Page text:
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Serendipita indica is a beneficial plant-fungal endophyte which colonizes a wide range of agriculturally important crop plants e.g. barley (Hordeum vulgare). The beneficial effects of Serendipita indica rely on their successful colonization of root apoplastic space of their host plants. Previously, FGB1:FITC488, a lectin-based probe has been successfully employed to monitor the root colonization process mediated by S. indica. In this study, our lab has discovered a carbohydrate-based structure called the polysaccharide matrix (PM) produced by the fungus in the root apoplast. The polysaccharide matrix is not only produced by Serendipita indica but is also prevalent in several plant beneficial and pathogenic microbes such as Bipolaris sorokiniana. Carbohydrate metabolic process (CMP) mediated by carbohydrate-active enzymes (CAZymes) in apoplast play a major role in plant-microbe interactions. Although extensive studies have been performed on the CMP associated with microbial structural cell wall polymers such as chitin and peptidoglycan, the CMP associated with the fungal-derived polysaccharide matrix has not been studied so far during bipartite or multipartite plant-microbe interactions.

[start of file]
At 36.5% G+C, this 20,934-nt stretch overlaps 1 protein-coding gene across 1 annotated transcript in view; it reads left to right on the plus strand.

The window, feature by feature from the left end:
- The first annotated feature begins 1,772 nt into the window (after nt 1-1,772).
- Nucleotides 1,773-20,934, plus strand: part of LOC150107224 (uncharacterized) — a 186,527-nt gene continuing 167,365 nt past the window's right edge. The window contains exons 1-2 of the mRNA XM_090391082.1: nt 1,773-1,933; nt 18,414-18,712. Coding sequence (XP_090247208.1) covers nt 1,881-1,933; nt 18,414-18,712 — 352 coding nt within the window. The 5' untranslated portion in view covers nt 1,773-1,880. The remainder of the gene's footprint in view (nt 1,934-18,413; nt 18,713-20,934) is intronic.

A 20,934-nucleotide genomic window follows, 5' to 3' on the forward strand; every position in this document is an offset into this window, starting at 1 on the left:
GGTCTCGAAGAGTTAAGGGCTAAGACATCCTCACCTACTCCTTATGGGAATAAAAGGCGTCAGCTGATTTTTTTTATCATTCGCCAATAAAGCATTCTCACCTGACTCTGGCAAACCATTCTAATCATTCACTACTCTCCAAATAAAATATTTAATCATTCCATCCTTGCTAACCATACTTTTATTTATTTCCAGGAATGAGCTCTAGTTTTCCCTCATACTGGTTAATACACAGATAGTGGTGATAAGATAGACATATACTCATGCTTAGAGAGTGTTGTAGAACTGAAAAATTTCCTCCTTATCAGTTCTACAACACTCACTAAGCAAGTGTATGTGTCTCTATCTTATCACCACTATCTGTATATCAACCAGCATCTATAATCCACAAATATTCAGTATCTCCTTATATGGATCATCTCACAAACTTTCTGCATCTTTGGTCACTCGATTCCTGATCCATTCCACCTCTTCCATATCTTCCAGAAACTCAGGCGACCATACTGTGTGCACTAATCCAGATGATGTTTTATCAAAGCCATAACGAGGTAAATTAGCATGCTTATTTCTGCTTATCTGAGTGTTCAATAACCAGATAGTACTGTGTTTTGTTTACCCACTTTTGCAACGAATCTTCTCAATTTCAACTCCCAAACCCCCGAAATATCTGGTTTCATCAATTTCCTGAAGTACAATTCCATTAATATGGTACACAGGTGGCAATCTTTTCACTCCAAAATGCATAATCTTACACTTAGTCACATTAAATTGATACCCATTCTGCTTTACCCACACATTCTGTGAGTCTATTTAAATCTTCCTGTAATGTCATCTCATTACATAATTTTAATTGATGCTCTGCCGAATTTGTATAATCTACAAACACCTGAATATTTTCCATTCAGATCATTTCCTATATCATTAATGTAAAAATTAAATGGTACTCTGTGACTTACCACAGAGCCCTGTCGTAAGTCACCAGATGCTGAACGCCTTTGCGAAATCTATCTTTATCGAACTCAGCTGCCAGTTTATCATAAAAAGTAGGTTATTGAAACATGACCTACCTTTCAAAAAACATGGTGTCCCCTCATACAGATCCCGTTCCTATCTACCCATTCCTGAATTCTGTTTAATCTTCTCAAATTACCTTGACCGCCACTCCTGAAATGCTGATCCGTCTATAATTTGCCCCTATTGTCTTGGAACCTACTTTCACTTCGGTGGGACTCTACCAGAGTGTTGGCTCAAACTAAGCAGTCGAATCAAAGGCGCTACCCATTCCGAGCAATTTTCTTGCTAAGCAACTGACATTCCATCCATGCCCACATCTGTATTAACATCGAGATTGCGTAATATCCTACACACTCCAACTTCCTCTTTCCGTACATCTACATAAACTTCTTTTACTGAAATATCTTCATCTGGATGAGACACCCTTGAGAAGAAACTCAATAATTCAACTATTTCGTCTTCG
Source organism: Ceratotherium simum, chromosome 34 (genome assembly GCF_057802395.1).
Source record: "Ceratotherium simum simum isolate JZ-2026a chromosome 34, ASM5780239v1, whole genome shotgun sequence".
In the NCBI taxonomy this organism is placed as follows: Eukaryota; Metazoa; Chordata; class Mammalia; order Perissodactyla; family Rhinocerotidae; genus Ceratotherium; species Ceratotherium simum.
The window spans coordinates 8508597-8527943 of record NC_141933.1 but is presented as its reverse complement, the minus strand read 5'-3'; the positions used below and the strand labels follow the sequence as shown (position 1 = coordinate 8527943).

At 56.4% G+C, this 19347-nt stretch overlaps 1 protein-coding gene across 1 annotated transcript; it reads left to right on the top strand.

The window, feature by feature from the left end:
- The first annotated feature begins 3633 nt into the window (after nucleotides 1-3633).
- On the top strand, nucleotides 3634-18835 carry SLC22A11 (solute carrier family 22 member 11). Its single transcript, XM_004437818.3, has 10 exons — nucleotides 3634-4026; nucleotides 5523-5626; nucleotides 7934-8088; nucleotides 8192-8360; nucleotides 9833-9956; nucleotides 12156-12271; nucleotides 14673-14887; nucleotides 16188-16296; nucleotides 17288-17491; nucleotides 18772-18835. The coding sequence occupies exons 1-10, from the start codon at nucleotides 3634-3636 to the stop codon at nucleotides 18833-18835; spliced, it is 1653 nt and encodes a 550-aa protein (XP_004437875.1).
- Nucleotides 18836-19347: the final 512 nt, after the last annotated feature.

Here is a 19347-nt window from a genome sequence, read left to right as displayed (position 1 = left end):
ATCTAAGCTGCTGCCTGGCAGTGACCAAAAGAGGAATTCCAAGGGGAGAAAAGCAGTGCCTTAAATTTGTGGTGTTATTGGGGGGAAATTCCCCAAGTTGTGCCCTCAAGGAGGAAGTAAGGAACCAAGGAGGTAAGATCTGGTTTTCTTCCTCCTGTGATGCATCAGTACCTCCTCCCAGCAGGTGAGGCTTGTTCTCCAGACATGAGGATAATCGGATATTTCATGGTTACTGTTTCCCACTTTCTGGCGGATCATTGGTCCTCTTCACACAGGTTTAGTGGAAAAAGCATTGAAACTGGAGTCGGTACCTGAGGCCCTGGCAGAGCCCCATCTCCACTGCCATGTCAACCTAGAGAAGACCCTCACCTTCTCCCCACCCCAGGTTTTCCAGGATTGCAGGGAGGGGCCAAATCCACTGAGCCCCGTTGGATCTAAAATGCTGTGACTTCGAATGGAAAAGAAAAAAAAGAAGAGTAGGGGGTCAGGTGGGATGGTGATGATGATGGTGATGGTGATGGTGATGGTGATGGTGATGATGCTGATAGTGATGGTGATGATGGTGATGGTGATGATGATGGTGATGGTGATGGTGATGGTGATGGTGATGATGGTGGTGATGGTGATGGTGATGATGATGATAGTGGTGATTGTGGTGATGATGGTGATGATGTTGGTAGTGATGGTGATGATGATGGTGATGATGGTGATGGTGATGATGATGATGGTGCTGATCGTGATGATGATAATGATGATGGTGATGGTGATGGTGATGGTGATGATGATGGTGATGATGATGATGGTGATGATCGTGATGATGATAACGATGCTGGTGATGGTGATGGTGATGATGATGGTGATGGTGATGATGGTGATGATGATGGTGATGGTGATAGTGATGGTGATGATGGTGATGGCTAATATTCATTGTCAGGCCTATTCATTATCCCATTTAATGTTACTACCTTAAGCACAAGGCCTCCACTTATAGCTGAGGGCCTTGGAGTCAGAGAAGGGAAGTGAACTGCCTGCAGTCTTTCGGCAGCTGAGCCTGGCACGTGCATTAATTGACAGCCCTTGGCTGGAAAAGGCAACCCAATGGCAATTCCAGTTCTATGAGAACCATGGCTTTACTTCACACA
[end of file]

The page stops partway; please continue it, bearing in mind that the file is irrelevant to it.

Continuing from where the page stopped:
I aim to address these outstanding questions:

  1. What is the composition and structure of the polysaccharide matrix produced by S. indica and other plant-associated microbes? (Glycomics and proteomics)
  2. What are the functional roles of PM during bipartite and multipartite interactions?
  3. Do plant apoplastic cazymes target the polysaccharide matrix to generate novel bioactive components important for signaling? (Carbohydrate analytics and activity assays)
  4. In the context of multipartite interactions, does the polysaccharide matrix serve as a nutritional source for other beneficial plant microbiota?
  5. How is the polysaccharide matrix recognized and utilized by the beneficial microbes? (Gene cluster identification and metabolic flux analysis)